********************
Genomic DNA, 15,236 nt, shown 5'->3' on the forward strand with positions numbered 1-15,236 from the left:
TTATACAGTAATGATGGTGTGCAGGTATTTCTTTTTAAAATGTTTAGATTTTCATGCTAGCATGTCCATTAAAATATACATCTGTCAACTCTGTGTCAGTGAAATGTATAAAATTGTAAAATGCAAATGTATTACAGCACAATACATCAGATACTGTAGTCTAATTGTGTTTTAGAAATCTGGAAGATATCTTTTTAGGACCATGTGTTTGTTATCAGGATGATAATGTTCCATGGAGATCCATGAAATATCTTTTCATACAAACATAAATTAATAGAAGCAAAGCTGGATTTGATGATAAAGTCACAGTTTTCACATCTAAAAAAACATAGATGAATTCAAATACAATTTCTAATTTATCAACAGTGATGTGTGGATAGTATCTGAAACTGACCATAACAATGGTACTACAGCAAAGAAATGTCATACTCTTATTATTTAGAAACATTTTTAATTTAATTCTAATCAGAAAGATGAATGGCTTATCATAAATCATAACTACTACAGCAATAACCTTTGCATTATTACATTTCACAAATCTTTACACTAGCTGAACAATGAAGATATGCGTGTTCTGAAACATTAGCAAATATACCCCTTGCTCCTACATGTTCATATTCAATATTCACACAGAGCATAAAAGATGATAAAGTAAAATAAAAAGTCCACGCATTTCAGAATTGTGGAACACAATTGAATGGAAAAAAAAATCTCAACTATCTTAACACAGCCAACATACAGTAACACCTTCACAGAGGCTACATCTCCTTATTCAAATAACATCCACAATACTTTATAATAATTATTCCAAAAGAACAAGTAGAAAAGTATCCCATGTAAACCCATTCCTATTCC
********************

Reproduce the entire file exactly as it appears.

Genomic DNA, 15,236 nt, shown 5'->3' on the forward strand with positions numbered 1-15,236 from the left:
TTATACAGTAATGATGGTGTGCAGGTATTTCTTTTTAAAATGTTTAGATTTTCATGCTAGCATGTCCATTAAAATATACATCTGTCAACTCTGTGTCAGTGAAATGTATAAAATTGTAAAATGCAAATGTATTACAGCACAATACATCAGATACTGTAGTCTAATTGTGTTTTAGAAATCTGGAAGATATCTTTTTAGGACCATGTGTTTGTTATCAGGATGATAATGTTCCATGGAGATCCATGAAATATCTTTTCATACAAACATAAATTAATAGAAGCAAAGCTGGATTTGATGATAAAGTCACAGTTTTCACATCTAAAAAAACATAGATGAATTCAAATACAATTTCTAATTTATCAACAGTGATGTGTGGATAGTATCTGAAACTGACCATAACAATGGTACTACAGCAAAGAAATGTCATACTCTTATTATTTAGAAACATTTTTAATTTAATTCTAATCAGAAAGATGAATGGCTTATCATAAATCATAACTACTACAGCAATAACCTTTGCATTATTACATTTCACAAATCTTTACACTAGCTGAACAATGAAGATATGCGTGTTCTGAAACATTAGCAAATATACCCCTTGCTCCTACATGTTCATATTCAATATTCACACAGAGCATAAAAGATGATAAAGTAAAATAAAAAGTCCACGCATTTCAGAATTGTGGAACACAATTGAATGGAAAAAAAAATCTCAACTATCTTAACACAGCCAACATACAGTAACACCTTCACAGAGGCTACATCTCCTTATTCAAATAACATCCACAATACTTTATAATAATTATTCCAAAAGAACAAGTAGAAAAGTATCCCATGTAAACCCATTCCTATTCC